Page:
Industry Spotlight: The new frontier of retail marketing…

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Reports suggest that in the next three years, the share of marketing budget that is spent on analytics is expected to more than double. Marketing tactics such as targeting ads by demographic are no longer adequate for keeping customers happy (and loyal).

Improving the brand loyalty of existing customers is often more profitable than on-boarding new customers, with a five per cent improvement in customer retention potentially resulting in a 95 per cent profit increase. With so much data out there, there is no reason to continue relying on gender, age-group, or location to predict what a consumer might be interested in. Of course, age and location help when tailoring communications, but they are far from being most indicative of consumer behaviour.

Pushed along by consumers’ increasing expectation for personalised communications and offers, businesses often find themselves making the mistake of falling back on social listening technology. Social listening will enable brands to use social media to gain insights into the interests of your target market and monitoring brand performance across social platforms. However, it’s easy to make the mistake of thinking that social listening is enough to shape your marketing strategy; while it does deliver holistic insights about your consumer base, such as how often people talk about your brand or what time of day your customers are most active, it doesn’t deliver the much needed insights into each customer at an individual level.

Because of this, social listening platforms only enable you to tailor your marketing and communication based on the behaviour of whole groups of people. This means that, rather than delivering a bespoke and relevant service to each individual, you are delivering something that you think they probably want based on the average behaviour of the group they are placed in.

Retailers and other consumer-focused businesses end up falling in the trap of marketing to huge groups of people based on presumptions about that group. However, a new trend has seen consent-based analytics tools empower consumers to get the communication and offers that they actually want. Instead of constantly seeing ads or receiving emails for something irrelevant just because that’s what people in their age-group tend to buy, what they receive will be constantly relevant – designed specifically for them.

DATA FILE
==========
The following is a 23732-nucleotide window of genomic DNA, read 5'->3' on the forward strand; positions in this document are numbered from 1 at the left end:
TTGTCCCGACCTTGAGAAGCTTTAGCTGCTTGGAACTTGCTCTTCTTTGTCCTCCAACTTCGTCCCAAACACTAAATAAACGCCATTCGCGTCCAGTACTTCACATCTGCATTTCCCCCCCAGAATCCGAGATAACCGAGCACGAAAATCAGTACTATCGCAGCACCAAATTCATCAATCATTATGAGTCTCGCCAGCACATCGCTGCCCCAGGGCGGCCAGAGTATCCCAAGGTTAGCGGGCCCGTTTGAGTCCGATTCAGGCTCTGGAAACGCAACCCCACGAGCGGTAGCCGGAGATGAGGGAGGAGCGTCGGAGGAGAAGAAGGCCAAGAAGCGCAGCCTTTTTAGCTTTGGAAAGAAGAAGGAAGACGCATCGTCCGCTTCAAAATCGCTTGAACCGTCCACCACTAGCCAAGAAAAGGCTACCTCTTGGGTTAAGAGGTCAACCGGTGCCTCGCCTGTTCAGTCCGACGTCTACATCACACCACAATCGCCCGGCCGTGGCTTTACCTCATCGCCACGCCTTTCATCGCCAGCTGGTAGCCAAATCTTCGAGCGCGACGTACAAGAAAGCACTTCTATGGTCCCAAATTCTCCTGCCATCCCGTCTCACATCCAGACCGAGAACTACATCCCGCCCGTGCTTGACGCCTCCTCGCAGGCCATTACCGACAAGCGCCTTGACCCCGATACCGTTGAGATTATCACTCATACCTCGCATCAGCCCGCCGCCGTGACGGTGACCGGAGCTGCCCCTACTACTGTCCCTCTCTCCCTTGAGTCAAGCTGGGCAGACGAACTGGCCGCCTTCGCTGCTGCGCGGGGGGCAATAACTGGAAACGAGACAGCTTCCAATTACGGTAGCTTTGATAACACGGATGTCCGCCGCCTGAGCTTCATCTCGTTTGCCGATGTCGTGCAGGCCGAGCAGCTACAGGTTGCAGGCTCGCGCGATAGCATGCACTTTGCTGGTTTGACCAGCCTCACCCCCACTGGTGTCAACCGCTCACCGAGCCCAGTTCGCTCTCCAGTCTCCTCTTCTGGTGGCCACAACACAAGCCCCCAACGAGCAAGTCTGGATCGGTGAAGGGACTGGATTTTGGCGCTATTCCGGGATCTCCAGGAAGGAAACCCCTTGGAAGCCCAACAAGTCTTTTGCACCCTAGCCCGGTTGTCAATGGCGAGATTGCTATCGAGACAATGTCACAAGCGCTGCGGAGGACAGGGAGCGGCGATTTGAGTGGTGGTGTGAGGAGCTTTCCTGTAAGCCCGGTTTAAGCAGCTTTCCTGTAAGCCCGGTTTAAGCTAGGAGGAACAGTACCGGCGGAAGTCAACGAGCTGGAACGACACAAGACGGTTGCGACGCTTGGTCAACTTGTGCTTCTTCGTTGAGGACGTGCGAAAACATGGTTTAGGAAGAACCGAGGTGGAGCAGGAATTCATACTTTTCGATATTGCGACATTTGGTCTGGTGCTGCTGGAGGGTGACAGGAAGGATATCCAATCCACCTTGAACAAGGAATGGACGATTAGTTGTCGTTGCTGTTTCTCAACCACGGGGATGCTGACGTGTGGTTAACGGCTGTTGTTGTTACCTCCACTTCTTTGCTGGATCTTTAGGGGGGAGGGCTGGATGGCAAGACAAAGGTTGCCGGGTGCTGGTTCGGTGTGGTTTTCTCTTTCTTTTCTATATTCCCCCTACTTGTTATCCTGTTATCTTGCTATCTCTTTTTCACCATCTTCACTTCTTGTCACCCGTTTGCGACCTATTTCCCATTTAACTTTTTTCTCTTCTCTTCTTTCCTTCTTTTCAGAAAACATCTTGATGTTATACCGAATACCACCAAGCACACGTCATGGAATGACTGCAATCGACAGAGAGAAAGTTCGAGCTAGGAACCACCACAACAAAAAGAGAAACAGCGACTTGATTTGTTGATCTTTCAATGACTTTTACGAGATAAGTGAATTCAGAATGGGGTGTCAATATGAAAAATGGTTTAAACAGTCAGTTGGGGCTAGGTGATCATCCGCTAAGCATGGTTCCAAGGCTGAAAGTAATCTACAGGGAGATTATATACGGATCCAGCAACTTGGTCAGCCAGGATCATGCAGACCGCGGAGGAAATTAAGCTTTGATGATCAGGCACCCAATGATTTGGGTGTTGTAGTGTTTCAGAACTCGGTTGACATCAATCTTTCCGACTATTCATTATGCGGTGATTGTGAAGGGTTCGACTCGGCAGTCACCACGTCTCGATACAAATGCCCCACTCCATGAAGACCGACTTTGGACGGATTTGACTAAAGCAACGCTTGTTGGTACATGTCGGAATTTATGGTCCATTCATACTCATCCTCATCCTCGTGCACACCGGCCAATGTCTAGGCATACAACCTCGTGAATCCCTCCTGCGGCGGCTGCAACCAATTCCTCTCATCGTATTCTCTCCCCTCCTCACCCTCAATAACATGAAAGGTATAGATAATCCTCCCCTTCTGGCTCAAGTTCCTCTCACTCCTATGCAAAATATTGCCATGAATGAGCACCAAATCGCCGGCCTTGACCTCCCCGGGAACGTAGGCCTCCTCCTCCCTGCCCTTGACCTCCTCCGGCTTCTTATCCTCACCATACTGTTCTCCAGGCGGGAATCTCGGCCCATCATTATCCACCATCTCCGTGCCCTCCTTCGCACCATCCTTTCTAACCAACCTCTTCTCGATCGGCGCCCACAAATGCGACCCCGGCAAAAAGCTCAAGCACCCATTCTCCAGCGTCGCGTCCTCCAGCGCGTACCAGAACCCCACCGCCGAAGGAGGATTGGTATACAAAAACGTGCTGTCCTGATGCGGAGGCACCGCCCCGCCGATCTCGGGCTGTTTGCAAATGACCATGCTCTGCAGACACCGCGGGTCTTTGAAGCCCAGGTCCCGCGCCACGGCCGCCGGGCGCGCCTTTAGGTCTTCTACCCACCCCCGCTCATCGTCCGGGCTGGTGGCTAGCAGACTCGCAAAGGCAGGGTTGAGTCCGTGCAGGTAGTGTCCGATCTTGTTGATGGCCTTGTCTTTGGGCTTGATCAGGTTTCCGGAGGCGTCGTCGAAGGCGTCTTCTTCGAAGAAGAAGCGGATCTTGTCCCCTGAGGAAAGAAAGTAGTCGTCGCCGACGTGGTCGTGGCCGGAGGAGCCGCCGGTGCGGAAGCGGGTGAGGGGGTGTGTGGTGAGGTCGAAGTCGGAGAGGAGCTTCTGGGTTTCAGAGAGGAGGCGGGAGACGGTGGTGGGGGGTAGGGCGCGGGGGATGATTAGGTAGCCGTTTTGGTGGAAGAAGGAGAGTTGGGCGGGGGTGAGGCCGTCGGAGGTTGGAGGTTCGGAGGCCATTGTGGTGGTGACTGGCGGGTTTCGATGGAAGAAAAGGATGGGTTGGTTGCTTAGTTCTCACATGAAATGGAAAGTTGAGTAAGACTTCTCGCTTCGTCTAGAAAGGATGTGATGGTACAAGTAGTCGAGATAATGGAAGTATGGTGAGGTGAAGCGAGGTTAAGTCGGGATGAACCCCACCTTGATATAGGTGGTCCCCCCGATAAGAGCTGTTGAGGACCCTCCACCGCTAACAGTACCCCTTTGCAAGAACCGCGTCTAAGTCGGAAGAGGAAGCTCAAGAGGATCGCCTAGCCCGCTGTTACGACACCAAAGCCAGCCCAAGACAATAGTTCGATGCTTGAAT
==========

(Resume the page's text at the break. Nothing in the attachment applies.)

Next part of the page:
Big data analytics tools can help marketers truly understand consumers on a more personal level. Knowing what consumers desire in a product; what they want in a brand; what services are relevant to them; and even what puts them off, can completely revolutionise the entire marketing strategy of a business.

The amount of data out there is significant but a consumer’s digital footprint is ever growing. What is difficult for marketers is leveraging this data to create usable and actionable insights, particularly considering that a significant proportion of online data consists of qualitative data; how can you know what an individual is talking about when they mention ‘working’? The word could indicate being employed, or it could easily be ‘working hard at the gym’, ‘working hard on my dissertation’, or ‘working on the car’. For this reason, the tool you choose needs to have an element of text analytics, such as psycholinguistics and natural language processing, in order to derive accurate meaning and avoid simple errors like assuming anyone who mentions ‘work’ is employed.

As well as this, it is vital to ensure that the tools you use deliver real-time insights so that what your offering is constantly adapting alongside their changing needs. Targeting a customer based on their wants and needs from six months ago could result in the offering being irrelevant and could cost you their loyalty.

For example: Mark signs up for an online account with a shoe retailer. He likes long distance running and often tracks his runs and posts the results on Facebook as motivation. Additionally, he has recently been talking about his upcoming participation in The London Marathon. The shoe retailer can then use this knowledge to market products for training (such as shoes to break in), products for the actual event (such as blister plasters), and products for after completing the marathon (such as a foam roller for sore muscles or heat packs for injuries). By using the right analytics technique, this retailer can adapt what they offer based on Mark’s changing needs as well as predicting what he may be interested in in the future in order to remain constantly relevant.

Utilising data insights to engage with consumers effectively allows brands to develop and maintain unique one-to-one relationships. Fundamentally, by using these tools, brands can get as close to a real relationship with their customers as possible without physically meeting and talking with them.

The more you learn about your customers, the more you can personalise communications and offers which has the power to turn both retention and acquisition marketing on its head.

 

With 16 years’ experience in the data and software industry, and a background in credit risk and fraud prevention, having worked at leading companies such as Call Credit, James Blake oversees all operations within Hello Soda, an advanced big data analytics company. He passionately believes that modern businesses are empowered by innovations in data technology, ensuring that Hello Soda develops only the best software solutions. 

 

AUTHOR

Jack Wynn

All stories by: Jack Wynn

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